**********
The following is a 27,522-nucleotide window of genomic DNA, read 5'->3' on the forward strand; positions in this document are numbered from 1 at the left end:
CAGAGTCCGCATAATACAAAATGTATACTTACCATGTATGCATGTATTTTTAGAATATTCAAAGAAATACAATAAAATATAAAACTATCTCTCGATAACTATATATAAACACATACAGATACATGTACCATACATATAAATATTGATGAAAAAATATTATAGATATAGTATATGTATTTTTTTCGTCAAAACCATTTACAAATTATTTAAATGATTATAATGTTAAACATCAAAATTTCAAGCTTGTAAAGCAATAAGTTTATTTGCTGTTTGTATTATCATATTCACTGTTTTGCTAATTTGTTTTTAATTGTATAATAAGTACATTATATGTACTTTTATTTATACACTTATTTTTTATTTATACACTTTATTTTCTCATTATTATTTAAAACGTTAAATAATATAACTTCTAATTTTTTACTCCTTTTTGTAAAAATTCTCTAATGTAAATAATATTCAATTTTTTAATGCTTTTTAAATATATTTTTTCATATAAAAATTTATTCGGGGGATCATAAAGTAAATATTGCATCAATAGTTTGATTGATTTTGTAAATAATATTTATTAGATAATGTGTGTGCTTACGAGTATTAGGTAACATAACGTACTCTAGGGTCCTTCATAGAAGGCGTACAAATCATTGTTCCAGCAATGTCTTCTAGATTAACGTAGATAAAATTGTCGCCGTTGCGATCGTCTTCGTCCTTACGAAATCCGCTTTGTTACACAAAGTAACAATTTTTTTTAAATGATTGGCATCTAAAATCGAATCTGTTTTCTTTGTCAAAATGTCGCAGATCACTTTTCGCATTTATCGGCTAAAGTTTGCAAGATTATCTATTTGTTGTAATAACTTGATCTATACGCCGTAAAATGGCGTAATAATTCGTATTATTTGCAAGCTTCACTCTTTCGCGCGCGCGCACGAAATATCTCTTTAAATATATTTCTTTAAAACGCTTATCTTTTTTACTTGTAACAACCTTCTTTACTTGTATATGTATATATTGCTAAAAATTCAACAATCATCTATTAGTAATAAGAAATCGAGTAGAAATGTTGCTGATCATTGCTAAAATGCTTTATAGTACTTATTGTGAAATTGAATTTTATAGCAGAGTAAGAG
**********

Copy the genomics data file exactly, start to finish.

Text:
The following is a 27,522-nucleotide window of genomic DNA, read 5'->3' on the forward strand; positions in this document are numbered from 1 at the left end:
CAGAGTCCGCATAATACAAAATGTATACTTACCATGTATGCATGTATTTTTAGAATATTCAAAGAAATACAATAAAATATAAAACTATCTCTCGATAACTATATATAAACACATACAGATACATGTACCATACATATAAATATTGATGAAAAAATATTATAGATATAGTATATGTATTTTTTTCGTCAAAACCATTTACAAATTATTTAAATGATTATAATGTTAAACATCAAAATTTCAAGCTTGTAAAGCAATAAGTTTATTTGCTGTTTGTATTATCATATTCACTGTTTTGCTAATTTGTTTTTAATTGTATAATAAGTACATTATATGTACTTTTATTTATACACTTATTTTTTATTTATACACTTTATTTTCTCATTATTATTTAAAACGTTAAATAATATAACTTCTAATTTTTTACTCCTTTTTGTAAAAATTCTCTAATGTAAATAATATTCAATTTTTTAATGCTTTTTAAATATATTTTTTCATATAAAAATTTATTCGGGGGATCATAAAGTAAATATTGCATCAATAGTTTGATTGATTTTGTAAATAATATTTATTAGATAATGTGTGTGCTTACGAGTATTAGGTAACATAACGTACTCTAGGGTCCTTCATAGAAGGCGTACAAATCATTGTTCCAGCAATGTCTTCTAGATTAACGTAGATAAAATTGTCGCCGTTGCGATCGTCTTCGTCCTTACGAAATCCGCTTTGTTACACAAAGTAACAATTTTTTTTAAATGATTGGCATCTAAAATCGAATCTGTTTTCTTTGTCAAAATGTCGCAGATCACTTTTCGCATTTATCGGCTAAAGTTTGCAAGATTATCTATTTGTTGTAATAACTTGATCTATACGCCGTAAAATGGCGTAATAATTCGTATTATTTGCAAGCTTCACTCTTTCGCGCGCGCGCACGAAATATCTCTTTAAATATATTTCTTTAAAACGCTTATCTTTTTTACTTGTAACAACCTTCTTTACTTGTATATGTATATATTGCTAAAAATTCAACAATCATCTATTAGTAATAAGAAATCGAGTAGAAATGTTGCTGATCATTGCTAAAATGCTTTATAGTACTTATTGTGAAATTGAATTTTATAGCAGAGTAAGAG